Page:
Marijuana advocates in Massachusetts were concerned that the newly passed law that legalized the drug in November would not go into effect until the new year. This is not the case, however, according to Secretary of State William Galvin as reported in Boston Magazine. The votes will indeed be certified in time for the new law to take effect on the date outlined on the ballot questions, December 15, 2016. As late as the first week of December, lawmakers were not ruling out a delay. Many feared a final approval and certification of the votes would not happen until after the New Year.

 

Things to Note on December 15

Boston Magazine reports there are rumors coming out of Beacon Hill that deadlines for the state to draft the new regulations regarding legalization that will come with the law will be pushed back, resulting in a delayed start for those who will dive into the legal marijuana industry. In the meantime, if you or someone you know is in Boston on or after the law goes into effect, there are a few things to consider before lighting up:

  • It is still illegal to use marijuana in public places, so its use must be in the confines of the home, and assuming the landlord approves, if renting;
  • Buying or selling marijuana is still prohibited by law and those under 21 years of age cannot use it at all. The drug can be legally given for free, however;
  • Under the law, it is legal to possess up to 10 ounces of marijuana in your residence but only one ounce if you are in public;
  • Possession of marijuana inside of a vehicle is similar to alcohol: It is prohibited to have an open container of marijuana in a car unless it is inside the trunk or in a locked glove box; and
  • The law allows for six marijuana plants per person, or 12 plants for household. Plants must be out of the neighbors’ sight to the point where it would be impossible to see without the use of binoculars, aircraft, or other optical aids.

Criminal Attorney Help

It is important to note that while marijuana may be legal in Massachusetts as of December 15th, and while several states already have similar laws in effect, federal law still prohibits the use of the drug. For this reason, if you or someone you know is uncertain about your rights to use, possess, or grow marijuana or has any other related legal issue, it is important to contact a knowledgeable criminal attorney to learn about your rights and obligations under state and federal laws.

Restrictions to Georgia’s Public Records Law Proposed by Fulton County Attorney

One of Georgia’s county attorneys has proposed a change to the state’s open records law, according to a recent Atlanta-Journal Constitution news report. The proposed change to the state’s open records law would categorize some requests as frivolous and abusive. The result would be limiting the amount of open records requests that can be made within one year. The changes were proposed by Patrise Perkins-Hooker, the Fulton County attorney. According to statements by Ms. Perkins-Hooker’ at a Fulton County Commission meeting, she claimed she had a discussion with the attorney general’s office prior to presenting the changes before the commissioners and that the office agreed with the changes. The attorney general’s office has not made a comment on the proposed changes.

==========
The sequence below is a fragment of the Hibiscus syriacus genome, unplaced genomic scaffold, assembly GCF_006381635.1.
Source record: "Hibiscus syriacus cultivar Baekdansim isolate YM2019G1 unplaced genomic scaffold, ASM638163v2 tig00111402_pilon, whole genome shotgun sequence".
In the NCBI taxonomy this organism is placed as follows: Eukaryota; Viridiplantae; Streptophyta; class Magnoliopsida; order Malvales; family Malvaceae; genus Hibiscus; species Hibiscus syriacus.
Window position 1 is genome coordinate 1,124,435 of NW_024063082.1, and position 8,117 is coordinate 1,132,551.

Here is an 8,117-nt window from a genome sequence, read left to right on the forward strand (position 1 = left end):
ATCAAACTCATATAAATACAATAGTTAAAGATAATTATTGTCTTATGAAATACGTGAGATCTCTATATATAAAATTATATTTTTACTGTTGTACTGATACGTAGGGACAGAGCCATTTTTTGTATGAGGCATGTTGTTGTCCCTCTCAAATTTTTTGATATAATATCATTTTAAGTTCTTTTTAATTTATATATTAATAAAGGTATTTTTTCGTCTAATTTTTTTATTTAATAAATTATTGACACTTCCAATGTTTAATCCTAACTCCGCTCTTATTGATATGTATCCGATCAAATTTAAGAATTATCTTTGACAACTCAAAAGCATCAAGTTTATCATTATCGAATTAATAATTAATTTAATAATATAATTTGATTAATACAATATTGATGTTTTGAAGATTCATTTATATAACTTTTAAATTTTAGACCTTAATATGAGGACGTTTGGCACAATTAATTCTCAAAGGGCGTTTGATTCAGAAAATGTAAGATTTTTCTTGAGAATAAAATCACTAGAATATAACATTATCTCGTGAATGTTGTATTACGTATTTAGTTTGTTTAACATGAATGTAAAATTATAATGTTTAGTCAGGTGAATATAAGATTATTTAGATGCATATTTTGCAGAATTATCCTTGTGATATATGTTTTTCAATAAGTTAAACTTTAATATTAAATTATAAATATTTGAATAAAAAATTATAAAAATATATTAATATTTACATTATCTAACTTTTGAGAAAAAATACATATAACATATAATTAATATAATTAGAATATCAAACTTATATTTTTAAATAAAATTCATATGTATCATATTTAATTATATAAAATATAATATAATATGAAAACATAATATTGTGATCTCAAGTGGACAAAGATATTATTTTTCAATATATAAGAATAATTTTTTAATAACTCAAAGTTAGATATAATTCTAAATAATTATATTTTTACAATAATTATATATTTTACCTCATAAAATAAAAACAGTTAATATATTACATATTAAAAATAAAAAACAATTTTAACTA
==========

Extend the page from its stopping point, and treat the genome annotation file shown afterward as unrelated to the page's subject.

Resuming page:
Proposed Changes

Ms. Perkins-Hooker’s proposed change to Georgia’s public records law intends to limit the requests to the same agency from individuals who are not members of the media to a maximum of 15 per year. Additionally, individuals would be prohibited from making more than two open records requests within a 10-day period. As the current law stands, there are no limitations on the amount or frequency of public records requests.

Beyond limiting the requests, the proposed changes would allow for a charge and subsequent conviction of a misdemeanor, as well as a $1,000 fine, for those who violate the law for the first time. Subsequent violations within the same year could result in a $2,500 for each violation.

According to Ms. Perkins-Hooker, it is not uncommon for the general public to repeatedly make public records requests, at times in a manner that involves abusive tone and language to staff, and the requests lack a legitimate purpose. The Commissioners requested more information supporting a change and were concerned as to whom would determine whether or not the request was frivolous. Part of the discussion during the Commission meeting was whether or not the costs incurred by the public for records requests did not reduce the likelihood of illegitimate requests; Ms. Perkins-Hooker noted because electronic records requests were free of charge.

The executive director of the Georgia First Amendment Foundation stated her group intended to vigorously oppose the proposal which, according to the group, “cuts the citizen out of the process” and undermines democracy.

Seek Legal Help

If you or someone you know feels his or her first amendment rights – or any other constitutional rights – are being violated, contact a knowledgeable attorney in your area right away.

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